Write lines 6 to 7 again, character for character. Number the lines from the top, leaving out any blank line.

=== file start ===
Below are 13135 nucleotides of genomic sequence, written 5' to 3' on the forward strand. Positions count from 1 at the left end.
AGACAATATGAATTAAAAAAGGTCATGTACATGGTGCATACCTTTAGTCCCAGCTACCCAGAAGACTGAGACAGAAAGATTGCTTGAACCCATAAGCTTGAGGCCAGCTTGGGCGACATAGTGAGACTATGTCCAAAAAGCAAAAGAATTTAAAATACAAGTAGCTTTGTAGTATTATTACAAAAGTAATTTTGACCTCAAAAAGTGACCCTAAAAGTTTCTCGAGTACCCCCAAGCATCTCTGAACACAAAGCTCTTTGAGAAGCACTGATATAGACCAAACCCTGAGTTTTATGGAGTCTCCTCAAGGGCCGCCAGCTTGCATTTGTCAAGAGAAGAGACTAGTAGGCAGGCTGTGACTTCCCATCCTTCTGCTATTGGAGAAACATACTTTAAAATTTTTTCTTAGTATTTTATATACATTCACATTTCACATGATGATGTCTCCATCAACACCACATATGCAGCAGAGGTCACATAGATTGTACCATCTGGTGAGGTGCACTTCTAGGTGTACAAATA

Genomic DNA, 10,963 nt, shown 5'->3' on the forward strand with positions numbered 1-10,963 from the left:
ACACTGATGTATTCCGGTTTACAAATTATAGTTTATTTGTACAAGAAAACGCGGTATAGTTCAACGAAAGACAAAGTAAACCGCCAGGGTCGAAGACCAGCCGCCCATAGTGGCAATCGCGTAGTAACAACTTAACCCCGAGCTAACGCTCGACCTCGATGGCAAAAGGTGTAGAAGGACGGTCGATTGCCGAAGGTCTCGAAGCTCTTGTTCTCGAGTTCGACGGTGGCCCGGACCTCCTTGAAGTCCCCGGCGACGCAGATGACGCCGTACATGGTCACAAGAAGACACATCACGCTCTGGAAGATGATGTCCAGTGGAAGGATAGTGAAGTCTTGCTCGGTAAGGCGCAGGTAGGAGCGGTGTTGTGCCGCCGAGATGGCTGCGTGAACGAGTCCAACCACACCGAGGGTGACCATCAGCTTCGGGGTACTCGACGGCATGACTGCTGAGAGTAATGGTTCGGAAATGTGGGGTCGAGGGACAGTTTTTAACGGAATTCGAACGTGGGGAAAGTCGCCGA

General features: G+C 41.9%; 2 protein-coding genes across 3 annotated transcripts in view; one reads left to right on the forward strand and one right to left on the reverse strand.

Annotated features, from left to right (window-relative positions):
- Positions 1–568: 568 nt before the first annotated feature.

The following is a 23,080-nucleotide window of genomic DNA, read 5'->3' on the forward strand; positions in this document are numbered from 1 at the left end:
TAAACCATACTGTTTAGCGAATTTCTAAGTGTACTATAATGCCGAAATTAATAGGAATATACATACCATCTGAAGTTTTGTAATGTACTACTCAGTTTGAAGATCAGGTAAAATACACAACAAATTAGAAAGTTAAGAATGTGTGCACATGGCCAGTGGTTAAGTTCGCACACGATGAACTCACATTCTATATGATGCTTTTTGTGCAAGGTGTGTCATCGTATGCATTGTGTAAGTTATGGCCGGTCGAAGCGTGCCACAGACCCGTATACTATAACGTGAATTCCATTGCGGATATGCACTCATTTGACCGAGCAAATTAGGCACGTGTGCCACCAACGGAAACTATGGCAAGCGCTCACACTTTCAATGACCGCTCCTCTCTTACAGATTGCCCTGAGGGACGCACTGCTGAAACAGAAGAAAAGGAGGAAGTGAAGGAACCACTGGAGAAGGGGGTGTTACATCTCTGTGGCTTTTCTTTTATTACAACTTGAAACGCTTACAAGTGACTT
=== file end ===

Annotated features, from left to right (window-relative positions):
- Positions 1–568: 568 nt before the first annotated feature.